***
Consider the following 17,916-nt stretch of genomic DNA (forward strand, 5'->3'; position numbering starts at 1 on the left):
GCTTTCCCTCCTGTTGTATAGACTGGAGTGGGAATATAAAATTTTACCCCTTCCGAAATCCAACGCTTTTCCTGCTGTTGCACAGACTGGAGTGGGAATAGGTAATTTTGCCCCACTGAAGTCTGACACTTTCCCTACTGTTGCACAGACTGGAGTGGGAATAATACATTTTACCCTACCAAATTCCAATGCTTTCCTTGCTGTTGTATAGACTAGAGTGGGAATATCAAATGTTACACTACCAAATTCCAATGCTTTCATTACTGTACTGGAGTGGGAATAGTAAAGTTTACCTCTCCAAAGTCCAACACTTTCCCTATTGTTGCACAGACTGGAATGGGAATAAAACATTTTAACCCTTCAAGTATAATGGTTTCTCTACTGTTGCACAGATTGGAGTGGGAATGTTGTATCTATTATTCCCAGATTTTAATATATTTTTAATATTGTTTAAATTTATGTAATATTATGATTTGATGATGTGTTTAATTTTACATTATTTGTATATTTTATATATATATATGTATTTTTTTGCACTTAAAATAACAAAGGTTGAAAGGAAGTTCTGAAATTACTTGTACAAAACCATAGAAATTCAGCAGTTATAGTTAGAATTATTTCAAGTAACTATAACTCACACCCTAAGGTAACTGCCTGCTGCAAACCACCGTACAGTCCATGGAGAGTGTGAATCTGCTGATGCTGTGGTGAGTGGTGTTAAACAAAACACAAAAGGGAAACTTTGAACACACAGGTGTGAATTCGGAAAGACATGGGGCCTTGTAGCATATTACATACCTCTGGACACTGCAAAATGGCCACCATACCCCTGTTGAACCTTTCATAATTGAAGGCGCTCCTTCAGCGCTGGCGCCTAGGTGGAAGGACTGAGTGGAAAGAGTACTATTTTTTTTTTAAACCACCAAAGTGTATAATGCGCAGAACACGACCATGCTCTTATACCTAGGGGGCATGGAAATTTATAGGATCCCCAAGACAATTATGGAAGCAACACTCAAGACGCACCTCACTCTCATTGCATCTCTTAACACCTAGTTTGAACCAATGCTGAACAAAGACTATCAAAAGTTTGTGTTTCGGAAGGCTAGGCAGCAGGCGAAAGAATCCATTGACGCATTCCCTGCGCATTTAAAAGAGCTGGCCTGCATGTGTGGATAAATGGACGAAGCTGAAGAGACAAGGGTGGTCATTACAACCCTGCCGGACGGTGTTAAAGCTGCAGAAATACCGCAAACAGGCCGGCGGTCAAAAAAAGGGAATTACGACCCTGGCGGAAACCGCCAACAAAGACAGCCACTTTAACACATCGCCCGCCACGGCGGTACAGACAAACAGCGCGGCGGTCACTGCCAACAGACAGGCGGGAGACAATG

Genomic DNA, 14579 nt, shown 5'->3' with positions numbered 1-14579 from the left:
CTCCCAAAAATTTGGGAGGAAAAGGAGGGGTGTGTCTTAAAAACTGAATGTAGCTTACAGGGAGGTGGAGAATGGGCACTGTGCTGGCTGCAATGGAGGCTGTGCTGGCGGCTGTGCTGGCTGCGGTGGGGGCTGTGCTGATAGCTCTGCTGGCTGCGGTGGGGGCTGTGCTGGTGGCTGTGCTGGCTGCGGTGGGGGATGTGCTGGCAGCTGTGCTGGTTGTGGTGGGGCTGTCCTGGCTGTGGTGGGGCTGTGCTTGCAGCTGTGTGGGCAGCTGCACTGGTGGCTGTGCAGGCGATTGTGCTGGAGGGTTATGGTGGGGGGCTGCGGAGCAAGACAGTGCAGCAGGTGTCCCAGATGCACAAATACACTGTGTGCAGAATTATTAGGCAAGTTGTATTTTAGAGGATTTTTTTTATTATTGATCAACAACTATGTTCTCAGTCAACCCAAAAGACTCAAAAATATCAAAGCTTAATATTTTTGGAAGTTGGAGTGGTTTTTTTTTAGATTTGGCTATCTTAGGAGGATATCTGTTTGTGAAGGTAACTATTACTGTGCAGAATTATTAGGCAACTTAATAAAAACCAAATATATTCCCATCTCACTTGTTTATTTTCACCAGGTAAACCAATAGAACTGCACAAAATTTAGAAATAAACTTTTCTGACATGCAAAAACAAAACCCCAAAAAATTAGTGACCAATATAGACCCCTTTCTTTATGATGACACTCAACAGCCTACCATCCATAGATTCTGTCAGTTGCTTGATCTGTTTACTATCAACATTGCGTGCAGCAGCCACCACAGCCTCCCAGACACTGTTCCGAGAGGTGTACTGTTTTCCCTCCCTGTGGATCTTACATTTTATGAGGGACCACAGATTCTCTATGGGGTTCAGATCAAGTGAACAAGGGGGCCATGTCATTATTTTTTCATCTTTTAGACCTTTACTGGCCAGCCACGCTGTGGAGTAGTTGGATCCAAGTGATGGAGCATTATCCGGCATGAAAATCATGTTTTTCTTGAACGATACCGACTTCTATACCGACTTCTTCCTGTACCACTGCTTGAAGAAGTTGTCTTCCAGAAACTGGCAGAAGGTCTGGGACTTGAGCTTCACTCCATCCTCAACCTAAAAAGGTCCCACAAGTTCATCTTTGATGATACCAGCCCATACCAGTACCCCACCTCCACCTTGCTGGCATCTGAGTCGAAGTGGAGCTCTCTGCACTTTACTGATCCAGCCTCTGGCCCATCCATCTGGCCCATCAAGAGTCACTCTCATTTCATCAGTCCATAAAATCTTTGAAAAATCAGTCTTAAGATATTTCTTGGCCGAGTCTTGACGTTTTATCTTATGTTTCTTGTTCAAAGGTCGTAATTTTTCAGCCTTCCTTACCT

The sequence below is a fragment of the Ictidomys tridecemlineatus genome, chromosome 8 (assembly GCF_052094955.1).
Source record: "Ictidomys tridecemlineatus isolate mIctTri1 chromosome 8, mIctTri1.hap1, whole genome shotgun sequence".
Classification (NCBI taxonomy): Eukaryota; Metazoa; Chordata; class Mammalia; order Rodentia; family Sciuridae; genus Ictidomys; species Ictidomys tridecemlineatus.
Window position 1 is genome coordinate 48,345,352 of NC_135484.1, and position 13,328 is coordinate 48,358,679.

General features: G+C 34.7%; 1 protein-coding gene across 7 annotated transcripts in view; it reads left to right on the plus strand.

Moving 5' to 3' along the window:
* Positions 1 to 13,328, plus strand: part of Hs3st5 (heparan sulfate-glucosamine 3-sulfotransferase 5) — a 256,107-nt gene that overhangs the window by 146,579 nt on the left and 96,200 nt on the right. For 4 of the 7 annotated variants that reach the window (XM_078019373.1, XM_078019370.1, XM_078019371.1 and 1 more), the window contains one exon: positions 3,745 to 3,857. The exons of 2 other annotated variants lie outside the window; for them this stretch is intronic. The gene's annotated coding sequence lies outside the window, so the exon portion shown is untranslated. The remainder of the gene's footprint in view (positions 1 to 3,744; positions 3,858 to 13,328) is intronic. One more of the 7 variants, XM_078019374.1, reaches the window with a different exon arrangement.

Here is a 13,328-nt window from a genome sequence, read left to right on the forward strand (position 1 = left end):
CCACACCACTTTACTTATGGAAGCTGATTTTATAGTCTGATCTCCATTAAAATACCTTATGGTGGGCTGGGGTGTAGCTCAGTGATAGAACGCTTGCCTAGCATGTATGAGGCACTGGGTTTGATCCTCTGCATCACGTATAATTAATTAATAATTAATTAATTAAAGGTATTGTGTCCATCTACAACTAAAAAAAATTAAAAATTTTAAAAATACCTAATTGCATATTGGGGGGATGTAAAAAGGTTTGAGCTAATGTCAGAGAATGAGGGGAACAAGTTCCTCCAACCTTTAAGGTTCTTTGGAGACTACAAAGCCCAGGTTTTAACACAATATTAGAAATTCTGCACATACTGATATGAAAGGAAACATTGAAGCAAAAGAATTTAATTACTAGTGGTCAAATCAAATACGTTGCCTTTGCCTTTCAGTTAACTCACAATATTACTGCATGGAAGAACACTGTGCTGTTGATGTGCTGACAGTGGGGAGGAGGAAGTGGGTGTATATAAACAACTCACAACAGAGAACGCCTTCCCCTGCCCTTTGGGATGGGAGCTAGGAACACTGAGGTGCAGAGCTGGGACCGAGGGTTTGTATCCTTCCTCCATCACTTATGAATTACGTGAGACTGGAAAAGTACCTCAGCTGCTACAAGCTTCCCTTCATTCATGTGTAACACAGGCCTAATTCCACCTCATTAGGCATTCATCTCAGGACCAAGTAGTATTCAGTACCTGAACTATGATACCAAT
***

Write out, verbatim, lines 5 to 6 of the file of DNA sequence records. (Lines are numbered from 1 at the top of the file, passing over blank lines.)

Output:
The sequence below is a fragment of the Ictidomys tridecemlineatus genome, chromosome 8 (assembly GCF_052094955.1).
Source record: "Ictidomys tridecemlineatus isolate mIctTri1 chromosome 8, mIctTri1.hap1, whole genome shotgun sequence".